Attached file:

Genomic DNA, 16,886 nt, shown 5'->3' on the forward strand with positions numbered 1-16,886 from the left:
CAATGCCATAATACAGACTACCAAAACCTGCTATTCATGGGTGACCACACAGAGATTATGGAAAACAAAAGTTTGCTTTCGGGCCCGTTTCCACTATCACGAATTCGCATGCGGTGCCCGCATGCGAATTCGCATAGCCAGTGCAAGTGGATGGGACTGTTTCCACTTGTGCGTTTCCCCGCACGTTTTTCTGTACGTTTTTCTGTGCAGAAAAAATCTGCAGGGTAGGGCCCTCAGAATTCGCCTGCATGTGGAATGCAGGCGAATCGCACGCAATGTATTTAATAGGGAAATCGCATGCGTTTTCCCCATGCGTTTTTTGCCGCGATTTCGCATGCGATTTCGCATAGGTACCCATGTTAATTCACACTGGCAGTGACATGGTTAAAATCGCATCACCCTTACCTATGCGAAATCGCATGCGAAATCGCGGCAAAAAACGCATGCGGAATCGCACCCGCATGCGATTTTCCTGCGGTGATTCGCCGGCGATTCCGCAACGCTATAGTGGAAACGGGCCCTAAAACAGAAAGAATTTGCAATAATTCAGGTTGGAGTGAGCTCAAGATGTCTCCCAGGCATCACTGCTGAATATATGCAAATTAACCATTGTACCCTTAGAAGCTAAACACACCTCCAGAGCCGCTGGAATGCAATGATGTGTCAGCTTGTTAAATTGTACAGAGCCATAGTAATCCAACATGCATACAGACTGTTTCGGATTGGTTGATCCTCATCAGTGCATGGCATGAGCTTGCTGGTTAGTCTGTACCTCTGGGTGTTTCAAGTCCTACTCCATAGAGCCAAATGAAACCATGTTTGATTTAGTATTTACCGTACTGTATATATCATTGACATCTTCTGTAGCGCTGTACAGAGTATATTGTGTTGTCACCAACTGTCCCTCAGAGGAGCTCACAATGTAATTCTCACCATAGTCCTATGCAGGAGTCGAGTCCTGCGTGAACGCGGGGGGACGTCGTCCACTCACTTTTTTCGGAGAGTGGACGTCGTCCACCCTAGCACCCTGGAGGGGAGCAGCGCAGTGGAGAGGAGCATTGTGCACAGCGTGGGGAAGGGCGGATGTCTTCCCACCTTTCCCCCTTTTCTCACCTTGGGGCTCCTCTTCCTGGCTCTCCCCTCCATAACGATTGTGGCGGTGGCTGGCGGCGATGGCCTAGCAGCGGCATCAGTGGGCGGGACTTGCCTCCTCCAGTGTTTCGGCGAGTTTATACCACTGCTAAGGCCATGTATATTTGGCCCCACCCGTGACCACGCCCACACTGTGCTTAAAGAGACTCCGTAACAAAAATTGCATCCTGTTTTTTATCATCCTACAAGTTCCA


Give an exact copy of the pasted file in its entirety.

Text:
Genomic DNA, 16,886 nt, shown 5'->3' on the forward strand with positions numbered 1-16,886 from the left:
CAATGCCATAATACAGACTACCAAAACCTGCTATTCATGGGTGACCACACAGAGATTATGGAAAACAAAAGTTTGCTTTCGGGCCCGTTTCCACTATCACGAATTCGCATGCGGTGCCCGCATGCGAATTCGCATAGCCAGTGCAAGTGGATGGGACTGTTTCCACTTGTGCGTTTCCCCGCACGTTTTTCTGTACGTTTTTCTGTGCAGAAAAAATCTGCAGGGTAGGGCCCTCAGAATTCGCCTGCATGTGGAATGCAGGCGAATCGCACGCAATGTATTTAATAGGGAAATCGCATGCGTTTTCCCCATGCGTTTTTTGCCGCGATTTCGCATGCGATTTCGCATAGGTACCCATGTTAATTCACACTGGCAGTGACATGGTTAAAATCGCATCACCCTTACCTATGCGAAATCGCATGCGAAATCGCGGCAAAAAACGCATGCGGAATCGCACCCGCATGCGATTTTCCTGCGGTGATTCGCCGGCGATTCCGCAACGCTATAGTGGAAACGGGCCCTAAAACAGAAAGAATTTGCAATAATTCAGGTTGGAGTGAGCTCAAGATGTCTCCCAGGCATCACTGCTGAATATATGCAAATTAACCATTGTACCCTTAGAAGCTAAACACACCTCCAGAGCCGCTGGAATGCAATGATGTGTCAGCTTGTTAAATTGTACAGAGCCATAGTAATCCAACATGCATACAGACTGTTTCGGATTGGTTGATCCTCATCAGTGCATGGCATGAGCTTGCTGGTTAGTCTGTACCTCTGGGTGTTTCAAGTCCTACTCCATAGAGCCAAATGAAACCATGTTTGATTTAGTATTTACCGTACTGTATATATCATTGACATCTTCTGTAGCGCTGTACAGAGTATATTGTGTTGTCACCAACTGTCCCTCAGAGGAGCTCACAATGTAATTCTCACCATAGTCCTATGCAGGAGTCGAGTCCTGCGTGAACGCGGGGGGACGTCGTCCACTCACTTTTTTCGGAGAGTGGACGTCGTCCACCCTAGCACCCTGGAGGGGAGCAGCGCAGTGGAGAGGAGCATTGTGCACAGCGTGGGGAAGGGCGGATGTCTTCCCACCTTTCCCCCTTTTCTCACCTTGGGGCTCCTCTTCCTGGCTCTCCCCTCCATAACGATTGTGGCGGTGGCTGGCGGCGATGGCCTAGCAGCGGCATCAGTGGGCGGGACTTGCCTCCTCCAGTGTTTCGGCGAGTTTATACCACTGCTAAGGCCATGTATATTTGGCCCCACCCGTGACCACGCCCACACTGTGCTTAAAGAGACTCCGTAACAAAAATTGCATCCTGTTTTTTATCATCCTACAAGTTCCA